Scientists understood in 2015 that putting physical pressure on cells – by crowding – causes stationary cells to start moving. We now know it is the cell nucleus, which triggers this “evasion reflex,” and it is activated once cell compression exceeds the size of the nucleus.
Published in the journal Science, this finding could help to predict treatment response and metastatic spreading of tumors.
“Even when we are standing still, the cells in our bodies are going places,” said study coauthor Ryan J. Petrie, PhD, an assistant professor of biology in Drexel University’s College of Arts and Sciences. “It is now clear that an individual cell can change how it moves in response to the material surrounding it.”
A main research focus in Petrie’s Lab is the contractility of cells – or how they move through 3-dimensional (3D) environments, e.g. the human body.
“Classically, people have used 2-dimensional glass slides to study motility where it is relatively easy to image the cellular and molecular mechanisms driving cell movement. But while these observations are valuable, they do not always provide an understanding of how cells move through the 3D tissues in the human body,” explains Petrie.
Alexis Lomakin, a cell biologist at the St. Anna Children’s Cancer Research Institute in Vienna and a lead author of the study, similarly wanted to understand how cells move through tissues to keep us healthy, so both teams came together to better understand how cells respond to the different types of 3D tissue structures that occur in the human body.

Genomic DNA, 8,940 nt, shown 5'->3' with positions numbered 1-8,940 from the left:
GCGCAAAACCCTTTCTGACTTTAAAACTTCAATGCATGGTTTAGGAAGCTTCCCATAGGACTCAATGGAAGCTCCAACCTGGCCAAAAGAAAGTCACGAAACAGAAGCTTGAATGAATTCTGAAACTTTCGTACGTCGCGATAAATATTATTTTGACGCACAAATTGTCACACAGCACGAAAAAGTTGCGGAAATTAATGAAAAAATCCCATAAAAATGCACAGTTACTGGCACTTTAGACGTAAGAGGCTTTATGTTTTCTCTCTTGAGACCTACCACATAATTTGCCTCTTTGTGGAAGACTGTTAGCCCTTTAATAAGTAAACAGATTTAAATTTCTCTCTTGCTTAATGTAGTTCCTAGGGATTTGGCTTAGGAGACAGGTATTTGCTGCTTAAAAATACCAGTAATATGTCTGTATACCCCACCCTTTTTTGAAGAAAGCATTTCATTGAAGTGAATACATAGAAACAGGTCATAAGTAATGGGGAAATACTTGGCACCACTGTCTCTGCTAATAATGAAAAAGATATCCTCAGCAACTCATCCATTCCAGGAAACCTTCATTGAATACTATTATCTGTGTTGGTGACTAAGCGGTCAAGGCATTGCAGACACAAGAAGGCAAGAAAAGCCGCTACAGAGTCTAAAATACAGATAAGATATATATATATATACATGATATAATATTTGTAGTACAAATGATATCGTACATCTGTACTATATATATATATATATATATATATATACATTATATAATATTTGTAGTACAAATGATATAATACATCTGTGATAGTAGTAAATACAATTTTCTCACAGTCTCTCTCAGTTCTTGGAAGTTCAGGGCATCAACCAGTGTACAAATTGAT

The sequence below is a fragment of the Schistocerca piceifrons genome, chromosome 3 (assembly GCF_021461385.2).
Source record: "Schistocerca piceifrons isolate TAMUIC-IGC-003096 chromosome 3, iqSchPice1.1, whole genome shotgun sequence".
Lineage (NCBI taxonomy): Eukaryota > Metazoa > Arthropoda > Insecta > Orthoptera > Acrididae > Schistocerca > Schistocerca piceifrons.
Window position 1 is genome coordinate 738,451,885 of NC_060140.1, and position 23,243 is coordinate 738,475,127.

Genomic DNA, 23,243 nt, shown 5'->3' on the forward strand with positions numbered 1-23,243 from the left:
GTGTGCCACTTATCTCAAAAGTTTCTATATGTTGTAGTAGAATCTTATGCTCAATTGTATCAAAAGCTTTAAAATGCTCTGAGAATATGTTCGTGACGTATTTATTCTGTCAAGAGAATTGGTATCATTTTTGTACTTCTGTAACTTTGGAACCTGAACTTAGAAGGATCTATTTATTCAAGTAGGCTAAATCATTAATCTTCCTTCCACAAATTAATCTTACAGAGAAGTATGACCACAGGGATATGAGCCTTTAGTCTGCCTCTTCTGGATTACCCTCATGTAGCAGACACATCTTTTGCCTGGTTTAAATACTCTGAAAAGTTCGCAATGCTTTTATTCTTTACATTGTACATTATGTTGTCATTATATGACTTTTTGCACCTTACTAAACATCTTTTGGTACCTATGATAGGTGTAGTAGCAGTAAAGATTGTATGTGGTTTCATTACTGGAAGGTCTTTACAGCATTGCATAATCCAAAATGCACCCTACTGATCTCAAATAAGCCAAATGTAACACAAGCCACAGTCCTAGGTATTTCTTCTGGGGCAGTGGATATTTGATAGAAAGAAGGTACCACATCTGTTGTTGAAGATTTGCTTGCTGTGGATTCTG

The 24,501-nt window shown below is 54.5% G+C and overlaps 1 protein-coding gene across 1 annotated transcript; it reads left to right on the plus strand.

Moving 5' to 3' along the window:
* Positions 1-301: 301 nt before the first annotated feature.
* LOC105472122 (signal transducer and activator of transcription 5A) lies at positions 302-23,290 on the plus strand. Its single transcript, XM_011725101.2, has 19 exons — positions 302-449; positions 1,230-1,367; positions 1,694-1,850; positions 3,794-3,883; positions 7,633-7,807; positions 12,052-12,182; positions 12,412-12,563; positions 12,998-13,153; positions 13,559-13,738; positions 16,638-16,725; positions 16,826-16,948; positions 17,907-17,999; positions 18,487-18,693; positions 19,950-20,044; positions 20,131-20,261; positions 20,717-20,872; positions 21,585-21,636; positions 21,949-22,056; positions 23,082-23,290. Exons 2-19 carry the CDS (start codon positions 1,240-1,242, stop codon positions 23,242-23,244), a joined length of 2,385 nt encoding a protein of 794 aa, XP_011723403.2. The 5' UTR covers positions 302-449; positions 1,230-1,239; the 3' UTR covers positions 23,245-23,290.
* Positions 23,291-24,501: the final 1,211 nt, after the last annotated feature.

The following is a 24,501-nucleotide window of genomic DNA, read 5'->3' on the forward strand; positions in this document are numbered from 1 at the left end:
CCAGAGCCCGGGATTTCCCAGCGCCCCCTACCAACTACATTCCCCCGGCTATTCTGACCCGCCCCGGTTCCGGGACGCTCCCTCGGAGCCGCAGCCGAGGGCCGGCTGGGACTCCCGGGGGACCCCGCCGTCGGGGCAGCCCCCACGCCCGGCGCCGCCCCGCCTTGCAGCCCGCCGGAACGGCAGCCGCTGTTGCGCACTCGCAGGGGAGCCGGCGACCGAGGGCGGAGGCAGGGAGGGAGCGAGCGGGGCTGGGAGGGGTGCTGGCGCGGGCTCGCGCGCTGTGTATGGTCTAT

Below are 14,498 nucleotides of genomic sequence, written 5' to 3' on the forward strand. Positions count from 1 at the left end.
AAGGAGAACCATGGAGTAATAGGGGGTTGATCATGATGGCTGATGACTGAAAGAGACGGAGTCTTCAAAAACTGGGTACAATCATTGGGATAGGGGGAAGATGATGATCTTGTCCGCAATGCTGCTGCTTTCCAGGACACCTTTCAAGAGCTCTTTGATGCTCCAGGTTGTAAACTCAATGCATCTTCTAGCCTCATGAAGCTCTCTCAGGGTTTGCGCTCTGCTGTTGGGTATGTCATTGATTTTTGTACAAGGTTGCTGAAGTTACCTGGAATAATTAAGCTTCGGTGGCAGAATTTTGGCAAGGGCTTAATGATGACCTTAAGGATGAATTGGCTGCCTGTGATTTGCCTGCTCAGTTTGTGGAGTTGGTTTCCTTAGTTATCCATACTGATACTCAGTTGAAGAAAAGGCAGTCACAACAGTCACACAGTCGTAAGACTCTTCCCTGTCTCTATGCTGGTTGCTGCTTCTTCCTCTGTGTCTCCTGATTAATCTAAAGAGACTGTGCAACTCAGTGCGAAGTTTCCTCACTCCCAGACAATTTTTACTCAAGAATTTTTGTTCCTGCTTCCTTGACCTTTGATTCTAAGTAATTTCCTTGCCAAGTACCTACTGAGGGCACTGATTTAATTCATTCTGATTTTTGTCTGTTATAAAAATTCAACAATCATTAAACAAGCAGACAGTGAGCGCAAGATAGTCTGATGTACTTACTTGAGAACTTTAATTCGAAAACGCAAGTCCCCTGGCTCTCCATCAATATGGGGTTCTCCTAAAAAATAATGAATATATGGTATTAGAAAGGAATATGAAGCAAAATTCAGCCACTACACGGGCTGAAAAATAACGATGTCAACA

The researchers’ discovered that the nucleus can be squeezed and deformed when the cell is moving through 3D tissues. When the nucleus changes shape in this way it generates a signal to activate the contractile machinery that helps power the cells through tight spaces. This new finding is counter to traditional view that the nucleus primarily serves as an inert storehouse for the cell’s genetic material, the DNA.
“Finding the nucleus can detect when the cell is in a confined space to trigger cell motility is like discovering another human sensory system, one that operates within each cell,” explains Petrie. “Its importance on the cellular level is akin to the five basic senses humans rely on: touch, sight, hearing, smell and taste.”
This discovery has the potential to lead to new methods and drugs to inhibit and prevent tumor cells from moving. In the future, these approaches could slow or even stop the spread of metastatic disease.
Media interested in speaking with Petrie can contact Emily Storz, firstname.lastname@example.org or 215-895-2705.